Fee for content coming back to newspapers

A survey of American and Canadian newspaper publishers indicates that most of them are thinking of revisiting charging subscribers/users for their internet version. This was abandoned on both sides of the border a few years ago, particularly by subscribers wondering why they had to pay an extra fee to get less than the material they received in their print copy. Now the thinking is that fees will be charged for online versions, which will contain more than the print versions (presumably a lot of blogs by key columnists, now being offered free online.) This will be rolled out slowly between now and the end of the year, as publishers hope someone else starts first so they can learn from their mistakes.

Washington Examiner, Sept. 21 2009

Public perception of US media at all-time low

The Pew Centre has been monitoring US attitudes to MSM for a couple of decades, and finds that public trust of media is at a 20 year low, fuelled by Democratic/Republic feuding. Thus Fox gets high ratings from Republicans/conservatives, low from Democrats/liberals, and vice versa for the New York Times. One of George Bush’s unhappy legacies is that his red meat, Democrats are liars approach to public debate has poisoned the well of public opinion, as coverage of the US “debate” over health care demonstrates.

Pew  Institute, September 13 2009

CP discovers media monitoring

Story today from CP about the news summaries from embedded reporters¬† the Army prepares and circulates to key officials. Army public affairs does a good job of explaining this is normal, and doesn’t, unlike the US, result in rewards or punishments for stories deemed positive or negative.

CP, September 14 2009

CHEK lives!

Yes, chalk one up for the good guys. Canwest threatened to close four smaller TV stations, but at the end of the day found buyers for three of them (Red Deer didn’t make it, but it was always a tough slog jammed between Edmonton and Calgary stations. CHEK Victoria was bought out by its employees and the Aspers came to terms on Friday, with formal CRTC approval to come quickly. Meanwhile, the real big test ahead: will Victoria residents tune into a local station with a local focus, or tune into those giants across the bay hyping the latest Hollywood gunk? Do your bit Victoria, or you could lose it after all.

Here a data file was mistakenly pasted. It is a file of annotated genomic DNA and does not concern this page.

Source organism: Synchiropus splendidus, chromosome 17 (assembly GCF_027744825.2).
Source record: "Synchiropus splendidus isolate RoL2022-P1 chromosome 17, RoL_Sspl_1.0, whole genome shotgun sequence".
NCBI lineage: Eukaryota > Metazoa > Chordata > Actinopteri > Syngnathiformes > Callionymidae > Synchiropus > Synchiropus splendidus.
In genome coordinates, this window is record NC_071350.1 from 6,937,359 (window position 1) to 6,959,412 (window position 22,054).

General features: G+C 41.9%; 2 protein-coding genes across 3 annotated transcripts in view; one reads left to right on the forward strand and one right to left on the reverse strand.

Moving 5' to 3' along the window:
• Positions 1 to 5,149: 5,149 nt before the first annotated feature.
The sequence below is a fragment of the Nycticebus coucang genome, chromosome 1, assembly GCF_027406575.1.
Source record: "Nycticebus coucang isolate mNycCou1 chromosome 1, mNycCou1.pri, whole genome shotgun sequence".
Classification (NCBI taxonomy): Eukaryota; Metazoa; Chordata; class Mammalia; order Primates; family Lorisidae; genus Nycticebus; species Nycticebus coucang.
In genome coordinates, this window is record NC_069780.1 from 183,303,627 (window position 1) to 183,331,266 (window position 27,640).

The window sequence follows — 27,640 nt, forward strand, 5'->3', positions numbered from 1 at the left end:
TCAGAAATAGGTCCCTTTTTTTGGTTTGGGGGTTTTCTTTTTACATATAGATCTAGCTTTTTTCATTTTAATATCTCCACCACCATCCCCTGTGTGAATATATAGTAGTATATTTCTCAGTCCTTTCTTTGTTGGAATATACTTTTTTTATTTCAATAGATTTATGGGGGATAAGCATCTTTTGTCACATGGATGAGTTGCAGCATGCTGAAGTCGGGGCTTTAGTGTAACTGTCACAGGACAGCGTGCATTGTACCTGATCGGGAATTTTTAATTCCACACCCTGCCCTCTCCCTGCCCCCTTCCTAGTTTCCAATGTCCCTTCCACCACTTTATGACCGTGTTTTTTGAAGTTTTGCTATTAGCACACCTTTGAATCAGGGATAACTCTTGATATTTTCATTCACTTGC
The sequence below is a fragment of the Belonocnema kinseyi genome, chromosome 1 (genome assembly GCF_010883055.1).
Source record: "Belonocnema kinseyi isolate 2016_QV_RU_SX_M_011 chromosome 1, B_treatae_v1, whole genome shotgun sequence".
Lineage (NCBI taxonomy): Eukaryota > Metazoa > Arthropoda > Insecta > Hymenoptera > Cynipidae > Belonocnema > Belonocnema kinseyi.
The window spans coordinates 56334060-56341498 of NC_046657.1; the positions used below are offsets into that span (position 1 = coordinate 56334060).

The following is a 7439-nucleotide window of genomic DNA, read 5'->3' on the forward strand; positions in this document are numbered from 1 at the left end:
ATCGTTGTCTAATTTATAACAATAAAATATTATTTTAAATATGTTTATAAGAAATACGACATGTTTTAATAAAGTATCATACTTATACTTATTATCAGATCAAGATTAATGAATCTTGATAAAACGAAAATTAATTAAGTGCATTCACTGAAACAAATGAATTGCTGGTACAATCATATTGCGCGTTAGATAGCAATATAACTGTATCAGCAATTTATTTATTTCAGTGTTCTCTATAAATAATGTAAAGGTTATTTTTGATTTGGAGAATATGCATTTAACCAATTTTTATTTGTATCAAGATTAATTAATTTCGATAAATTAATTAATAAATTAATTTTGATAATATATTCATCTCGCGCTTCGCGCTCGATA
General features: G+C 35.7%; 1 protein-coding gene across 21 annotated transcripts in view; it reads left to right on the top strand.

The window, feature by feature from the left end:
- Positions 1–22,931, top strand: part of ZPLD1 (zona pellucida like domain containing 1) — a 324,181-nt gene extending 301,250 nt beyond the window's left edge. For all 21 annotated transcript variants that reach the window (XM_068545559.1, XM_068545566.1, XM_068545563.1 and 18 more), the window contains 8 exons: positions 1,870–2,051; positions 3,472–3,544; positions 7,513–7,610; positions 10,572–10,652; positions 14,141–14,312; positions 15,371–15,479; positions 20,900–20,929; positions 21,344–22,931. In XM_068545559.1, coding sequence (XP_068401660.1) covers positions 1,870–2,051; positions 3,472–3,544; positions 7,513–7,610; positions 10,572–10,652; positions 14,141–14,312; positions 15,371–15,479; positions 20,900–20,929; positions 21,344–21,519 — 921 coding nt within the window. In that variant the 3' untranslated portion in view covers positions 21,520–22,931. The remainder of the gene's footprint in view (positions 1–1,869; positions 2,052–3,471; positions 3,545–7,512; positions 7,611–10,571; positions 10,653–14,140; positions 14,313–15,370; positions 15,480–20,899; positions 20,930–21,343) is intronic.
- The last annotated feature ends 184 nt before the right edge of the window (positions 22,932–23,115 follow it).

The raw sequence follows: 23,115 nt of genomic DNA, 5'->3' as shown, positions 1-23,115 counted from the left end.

Vancouver Sun, September 5 2009

CHEK still clinging to life; latest deadline midnight tonight

To their credit, the Aspers and Canwest are still keeping CHEK TV Victoria on the air while they try to put together a deal with the staff and unions they can take to the CRTC to keep CHEK going. Stay tuned; it might be a very long weekend for some people in Victoria.

Canada.com, September 4 2009

La Presse threatens to close Dec. 1

La Presse, North America’s largest French language broadsheet, has advised its unions and management they have three months to come up with $26 million in savings, half from unions, or it will close Dec. 1. Obviously, a ploy to get concessions from the union, but given Quebec’s tough unions, it promises to be quite a fight. Meanwhile, you have to wonder if the Quebec or federal government is going to get involved to preserve the biggest French daily. On the other hand, Quebec City has never been partial to its Montreal rival. Stay tuned.

CTV/CP, September 3 2009

Canwest sending jobs to India

The Regina Leader Post admitted axing nine positions in ad production and outsourcing them to India and the Phillipines in response to “the economic crisis”. Wonder if reporters’ jobs are the next to go. Given that the LP has a monopoly position in Regina and should be bulletproof, I wonder if the chain is suffering that badly, or whether it’s just another move to cut costs at the nearly bankrupt publisher (it keeps pushing its deadline back to come up with a payment plan for its creditors.)

CJME, September 3 2009